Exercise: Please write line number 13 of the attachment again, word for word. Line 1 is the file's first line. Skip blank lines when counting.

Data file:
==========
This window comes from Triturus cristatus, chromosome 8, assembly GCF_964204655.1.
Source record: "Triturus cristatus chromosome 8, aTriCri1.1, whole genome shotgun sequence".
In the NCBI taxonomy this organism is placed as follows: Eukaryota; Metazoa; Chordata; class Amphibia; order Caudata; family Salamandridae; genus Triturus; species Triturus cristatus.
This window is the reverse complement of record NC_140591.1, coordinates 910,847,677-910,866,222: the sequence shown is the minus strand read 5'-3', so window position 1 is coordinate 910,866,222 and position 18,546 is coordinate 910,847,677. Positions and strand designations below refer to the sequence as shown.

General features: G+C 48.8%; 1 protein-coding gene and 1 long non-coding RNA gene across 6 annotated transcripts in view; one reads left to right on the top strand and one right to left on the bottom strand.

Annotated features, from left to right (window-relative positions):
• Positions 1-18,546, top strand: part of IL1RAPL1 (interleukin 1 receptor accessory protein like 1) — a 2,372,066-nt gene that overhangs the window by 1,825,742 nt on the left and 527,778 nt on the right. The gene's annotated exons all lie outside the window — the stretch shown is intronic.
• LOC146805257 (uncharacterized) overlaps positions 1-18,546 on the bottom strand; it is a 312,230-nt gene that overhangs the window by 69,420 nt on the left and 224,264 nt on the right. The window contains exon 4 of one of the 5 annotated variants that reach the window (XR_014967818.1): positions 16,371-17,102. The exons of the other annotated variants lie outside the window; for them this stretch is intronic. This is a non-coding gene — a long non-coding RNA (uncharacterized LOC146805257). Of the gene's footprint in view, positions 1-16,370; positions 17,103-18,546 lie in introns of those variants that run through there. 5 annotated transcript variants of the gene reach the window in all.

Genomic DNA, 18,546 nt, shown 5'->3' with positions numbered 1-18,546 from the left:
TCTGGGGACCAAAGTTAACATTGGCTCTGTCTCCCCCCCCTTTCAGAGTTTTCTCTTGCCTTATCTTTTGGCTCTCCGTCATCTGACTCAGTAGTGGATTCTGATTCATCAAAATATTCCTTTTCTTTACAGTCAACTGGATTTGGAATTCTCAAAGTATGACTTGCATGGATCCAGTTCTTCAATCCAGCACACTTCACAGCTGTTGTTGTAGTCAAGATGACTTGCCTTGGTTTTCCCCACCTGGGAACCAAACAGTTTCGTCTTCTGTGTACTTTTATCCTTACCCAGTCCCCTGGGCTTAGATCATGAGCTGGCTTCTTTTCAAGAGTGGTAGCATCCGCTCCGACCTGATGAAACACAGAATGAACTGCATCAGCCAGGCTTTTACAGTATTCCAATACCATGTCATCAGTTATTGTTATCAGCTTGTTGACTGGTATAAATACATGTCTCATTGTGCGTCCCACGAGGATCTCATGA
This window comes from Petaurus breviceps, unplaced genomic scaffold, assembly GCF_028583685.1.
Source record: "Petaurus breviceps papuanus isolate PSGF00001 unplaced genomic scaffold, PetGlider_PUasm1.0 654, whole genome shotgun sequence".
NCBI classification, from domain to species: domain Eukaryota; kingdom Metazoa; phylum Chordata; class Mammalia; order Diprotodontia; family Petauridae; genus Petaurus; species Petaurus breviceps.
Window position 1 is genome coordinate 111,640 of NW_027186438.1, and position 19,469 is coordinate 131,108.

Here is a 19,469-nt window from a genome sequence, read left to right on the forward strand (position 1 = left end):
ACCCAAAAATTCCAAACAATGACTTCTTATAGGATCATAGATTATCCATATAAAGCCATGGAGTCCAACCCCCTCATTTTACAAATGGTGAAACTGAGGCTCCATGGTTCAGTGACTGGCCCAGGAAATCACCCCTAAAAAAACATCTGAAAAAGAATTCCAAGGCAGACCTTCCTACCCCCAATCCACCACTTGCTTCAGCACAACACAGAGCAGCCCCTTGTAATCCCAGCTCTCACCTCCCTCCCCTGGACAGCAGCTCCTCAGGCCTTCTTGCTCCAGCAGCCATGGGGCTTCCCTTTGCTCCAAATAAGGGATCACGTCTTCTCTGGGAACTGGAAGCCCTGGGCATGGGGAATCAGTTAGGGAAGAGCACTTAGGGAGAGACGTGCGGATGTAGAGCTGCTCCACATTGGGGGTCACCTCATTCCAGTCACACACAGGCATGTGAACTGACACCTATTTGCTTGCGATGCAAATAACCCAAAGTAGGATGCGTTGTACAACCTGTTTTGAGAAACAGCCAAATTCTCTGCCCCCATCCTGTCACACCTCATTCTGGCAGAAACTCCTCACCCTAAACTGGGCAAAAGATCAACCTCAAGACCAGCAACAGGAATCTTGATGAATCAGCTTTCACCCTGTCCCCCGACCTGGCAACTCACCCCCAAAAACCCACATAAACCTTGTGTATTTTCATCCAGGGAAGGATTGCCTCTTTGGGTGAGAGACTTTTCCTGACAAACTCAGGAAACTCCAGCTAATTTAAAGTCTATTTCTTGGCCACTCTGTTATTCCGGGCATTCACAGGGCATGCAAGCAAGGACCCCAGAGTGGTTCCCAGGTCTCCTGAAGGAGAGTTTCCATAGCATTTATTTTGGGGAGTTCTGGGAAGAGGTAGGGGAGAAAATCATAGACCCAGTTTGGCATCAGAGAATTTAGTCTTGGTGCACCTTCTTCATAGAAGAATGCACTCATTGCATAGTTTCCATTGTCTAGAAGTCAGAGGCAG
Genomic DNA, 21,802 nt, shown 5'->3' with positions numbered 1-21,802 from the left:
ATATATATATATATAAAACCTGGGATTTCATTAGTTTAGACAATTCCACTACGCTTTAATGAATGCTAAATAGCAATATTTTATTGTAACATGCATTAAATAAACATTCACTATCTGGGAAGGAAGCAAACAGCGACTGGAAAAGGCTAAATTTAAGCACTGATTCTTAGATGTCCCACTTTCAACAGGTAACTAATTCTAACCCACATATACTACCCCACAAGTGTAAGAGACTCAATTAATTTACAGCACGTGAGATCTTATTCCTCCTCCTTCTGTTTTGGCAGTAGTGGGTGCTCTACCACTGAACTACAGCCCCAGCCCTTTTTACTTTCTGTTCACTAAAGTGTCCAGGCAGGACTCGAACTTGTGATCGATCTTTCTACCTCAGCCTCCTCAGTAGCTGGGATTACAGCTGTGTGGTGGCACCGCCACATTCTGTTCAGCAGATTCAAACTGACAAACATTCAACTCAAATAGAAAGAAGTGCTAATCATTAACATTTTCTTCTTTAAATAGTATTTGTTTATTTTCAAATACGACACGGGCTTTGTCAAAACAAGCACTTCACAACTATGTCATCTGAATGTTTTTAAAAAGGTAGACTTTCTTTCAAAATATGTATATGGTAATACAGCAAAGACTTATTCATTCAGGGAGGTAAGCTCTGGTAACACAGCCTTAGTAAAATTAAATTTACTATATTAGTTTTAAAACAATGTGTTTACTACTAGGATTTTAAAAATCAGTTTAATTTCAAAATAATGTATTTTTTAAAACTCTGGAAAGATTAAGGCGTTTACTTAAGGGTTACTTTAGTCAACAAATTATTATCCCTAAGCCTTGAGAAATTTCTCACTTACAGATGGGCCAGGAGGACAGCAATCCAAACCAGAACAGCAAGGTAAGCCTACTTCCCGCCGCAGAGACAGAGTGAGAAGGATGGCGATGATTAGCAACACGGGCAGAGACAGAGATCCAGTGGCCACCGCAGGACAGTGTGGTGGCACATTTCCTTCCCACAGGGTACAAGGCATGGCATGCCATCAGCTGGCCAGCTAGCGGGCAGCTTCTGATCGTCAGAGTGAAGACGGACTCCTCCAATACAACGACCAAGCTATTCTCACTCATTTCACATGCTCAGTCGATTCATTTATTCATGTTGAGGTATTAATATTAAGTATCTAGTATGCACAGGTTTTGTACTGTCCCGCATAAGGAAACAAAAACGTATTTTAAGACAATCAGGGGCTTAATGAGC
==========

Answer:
NCBI classification, from domain to species: domain Eukaryota; kingdom Metazoa; phylum Chordata; class Mammalia; order Diprotodontia; family Petauridae; genus Petaurus; species Petaurus breviceps.